Eco Pulse

France | Moving towards a delayed recovery


Q1 got off to a bad start, with a drop in manufacturing production in January (-1.6% m/m) linked to the shutdown of oil refineries for maintenance (with new difficulties in March), and a downturn in the automotive sector (supply problems, followed by a drop in demand affecting the production). At the same time, January’s foreign trade data do not suggest a rebound in imports of intermediate goods (inputs for other sectors).

Compared to our growth forecast (identical to our nowcast) of +0.1% q/q in Q1, this “ignition delay” would constitute a downside risk. The INSEE took this into account in revising its forecast from 0.2% to 0% q/q (Banque de France maintaining a forecast at 0.2% q/q, due to the good evaluation of market services). Conversely, this should generate an upside risk on our forecast for Q2 (0.2% q/q), incorporated by the INSEE into its own forecast (0.3% q/q).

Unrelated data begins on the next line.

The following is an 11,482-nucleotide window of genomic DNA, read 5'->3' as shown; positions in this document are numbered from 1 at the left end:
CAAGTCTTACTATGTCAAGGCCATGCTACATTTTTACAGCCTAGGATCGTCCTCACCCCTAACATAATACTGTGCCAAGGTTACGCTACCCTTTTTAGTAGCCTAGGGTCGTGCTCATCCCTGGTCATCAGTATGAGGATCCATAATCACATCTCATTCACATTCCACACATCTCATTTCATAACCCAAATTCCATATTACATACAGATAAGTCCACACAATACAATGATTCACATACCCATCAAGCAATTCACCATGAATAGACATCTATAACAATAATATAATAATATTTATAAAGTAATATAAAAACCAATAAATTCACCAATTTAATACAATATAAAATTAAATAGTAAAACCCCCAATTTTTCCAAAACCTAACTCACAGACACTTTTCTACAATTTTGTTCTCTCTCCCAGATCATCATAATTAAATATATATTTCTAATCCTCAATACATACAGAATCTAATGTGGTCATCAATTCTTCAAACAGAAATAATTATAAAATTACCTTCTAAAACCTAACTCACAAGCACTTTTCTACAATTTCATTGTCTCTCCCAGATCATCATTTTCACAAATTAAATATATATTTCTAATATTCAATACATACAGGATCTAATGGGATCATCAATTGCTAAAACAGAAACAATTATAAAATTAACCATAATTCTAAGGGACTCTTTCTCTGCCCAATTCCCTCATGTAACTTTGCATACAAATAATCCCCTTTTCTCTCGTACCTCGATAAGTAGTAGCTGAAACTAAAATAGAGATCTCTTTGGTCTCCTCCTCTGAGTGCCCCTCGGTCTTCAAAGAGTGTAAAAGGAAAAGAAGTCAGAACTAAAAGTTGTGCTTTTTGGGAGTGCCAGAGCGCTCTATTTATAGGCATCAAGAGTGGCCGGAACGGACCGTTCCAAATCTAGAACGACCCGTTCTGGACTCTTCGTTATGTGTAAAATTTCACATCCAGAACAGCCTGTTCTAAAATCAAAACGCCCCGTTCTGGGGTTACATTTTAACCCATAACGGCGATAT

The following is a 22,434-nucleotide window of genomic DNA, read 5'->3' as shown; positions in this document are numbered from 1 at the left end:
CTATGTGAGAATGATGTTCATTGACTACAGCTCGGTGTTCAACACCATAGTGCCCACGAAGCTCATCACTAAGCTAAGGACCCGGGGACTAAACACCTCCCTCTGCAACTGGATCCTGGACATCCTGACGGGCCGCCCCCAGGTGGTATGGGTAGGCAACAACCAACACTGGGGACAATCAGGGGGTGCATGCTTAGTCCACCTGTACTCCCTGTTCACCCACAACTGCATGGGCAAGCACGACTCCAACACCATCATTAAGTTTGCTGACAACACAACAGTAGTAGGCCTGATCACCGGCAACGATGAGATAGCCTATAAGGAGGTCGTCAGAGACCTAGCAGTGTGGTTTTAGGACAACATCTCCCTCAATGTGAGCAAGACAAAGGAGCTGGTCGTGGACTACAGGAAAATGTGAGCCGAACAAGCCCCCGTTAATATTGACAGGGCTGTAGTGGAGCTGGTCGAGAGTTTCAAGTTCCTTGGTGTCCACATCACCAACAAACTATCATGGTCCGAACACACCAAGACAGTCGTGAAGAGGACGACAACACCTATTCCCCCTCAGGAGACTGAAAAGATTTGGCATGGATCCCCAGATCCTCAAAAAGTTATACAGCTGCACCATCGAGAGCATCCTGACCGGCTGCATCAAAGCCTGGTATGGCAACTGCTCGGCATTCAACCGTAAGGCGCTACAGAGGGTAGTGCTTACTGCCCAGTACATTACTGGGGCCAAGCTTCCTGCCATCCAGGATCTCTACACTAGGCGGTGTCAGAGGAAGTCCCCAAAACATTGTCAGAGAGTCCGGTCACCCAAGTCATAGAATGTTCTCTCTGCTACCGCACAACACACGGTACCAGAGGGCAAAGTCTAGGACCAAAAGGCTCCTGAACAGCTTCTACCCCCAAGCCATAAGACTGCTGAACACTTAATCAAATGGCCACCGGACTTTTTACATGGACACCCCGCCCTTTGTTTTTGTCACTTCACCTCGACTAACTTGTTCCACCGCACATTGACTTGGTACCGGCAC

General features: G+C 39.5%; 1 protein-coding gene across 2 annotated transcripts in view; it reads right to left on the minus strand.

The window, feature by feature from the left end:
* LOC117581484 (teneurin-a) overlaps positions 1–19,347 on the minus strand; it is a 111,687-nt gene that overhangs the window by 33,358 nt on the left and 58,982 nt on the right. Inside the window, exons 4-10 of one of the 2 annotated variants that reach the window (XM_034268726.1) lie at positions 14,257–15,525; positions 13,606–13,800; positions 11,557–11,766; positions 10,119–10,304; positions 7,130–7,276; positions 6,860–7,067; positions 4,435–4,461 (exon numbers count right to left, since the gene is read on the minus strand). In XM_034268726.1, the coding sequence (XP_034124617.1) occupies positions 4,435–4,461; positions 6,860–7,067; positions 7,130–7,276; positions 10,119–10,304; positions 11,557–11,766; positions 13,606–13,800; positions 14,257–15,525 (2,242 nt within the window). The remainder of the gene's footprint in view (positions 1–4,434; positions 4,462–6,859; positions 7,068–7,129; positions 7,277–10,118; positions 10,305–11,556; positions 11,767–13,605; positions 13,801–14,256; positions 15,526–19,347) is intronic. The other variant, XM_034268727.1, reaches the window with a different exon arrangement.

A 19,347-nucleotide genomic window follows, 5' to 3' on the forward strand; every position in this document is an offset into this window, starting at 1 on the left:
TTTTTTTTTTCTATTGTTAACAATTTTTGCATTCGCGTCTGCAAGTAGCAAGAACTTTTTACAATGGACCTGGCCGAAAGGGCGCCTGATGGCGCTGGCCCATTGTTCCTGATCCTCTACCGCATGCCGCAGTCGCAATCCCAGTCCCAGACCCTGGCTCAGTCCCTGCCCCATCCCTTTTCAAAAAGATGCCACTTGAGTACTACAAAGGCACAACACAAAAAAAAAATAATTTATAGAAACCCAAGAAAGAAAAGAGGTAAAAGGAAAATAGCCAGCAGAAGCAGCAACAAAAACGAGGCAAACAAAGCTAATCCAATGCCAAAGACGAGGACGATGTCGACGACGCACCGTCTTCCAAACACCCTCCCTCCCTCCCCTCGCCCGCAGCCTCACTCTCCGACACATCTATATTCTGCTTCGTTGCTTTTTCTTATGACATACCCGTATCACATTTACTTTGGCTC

Nor has the momentum of recovery been clearly triggered from the point of view of demand indicators, as illustrated by the decline in consumption of goods in January (-0.3% m/m) and the continuing hesitant rise in the household confidence index. Against this backdrop, an acceleration in short-term growth would be the consequence of production catching up with the relative lag in Q1.

However, other factors are expected to provide a positive boost to demand in the coming months. These factors are linked to fiscal support, with the late implementation or temporary restriction of the scope of this support possibly having impacted activity up until now: the launch on 14 March of the new tax credit for investments in green industries (C3iV), and on 14 February of the new version of the green bonus for the purchase of a car, and the easing, on 8 March, of the eligibility criteria for MaPrimeRénov' (restricted at the beginning of the year regarding "mono-renovation" works).

Furthermore, disinflation is real, with the Harmonised Index of Consumer Prices only rising 3.1% y/y in February compared to 5.7% in September 2023, even though this has not, for the time being, been reflected in a rebound in household consumption. However, the disappearance of inflation on the prices of food and goods should be confirmed (following the moderation of expected price changes in the latest INSEE business climate survey), a positive signal for households, along with the good performance of the labour market (stability of the employment climate, measured by the INSEE, at 102 in March).

Article completed on 27/03/2024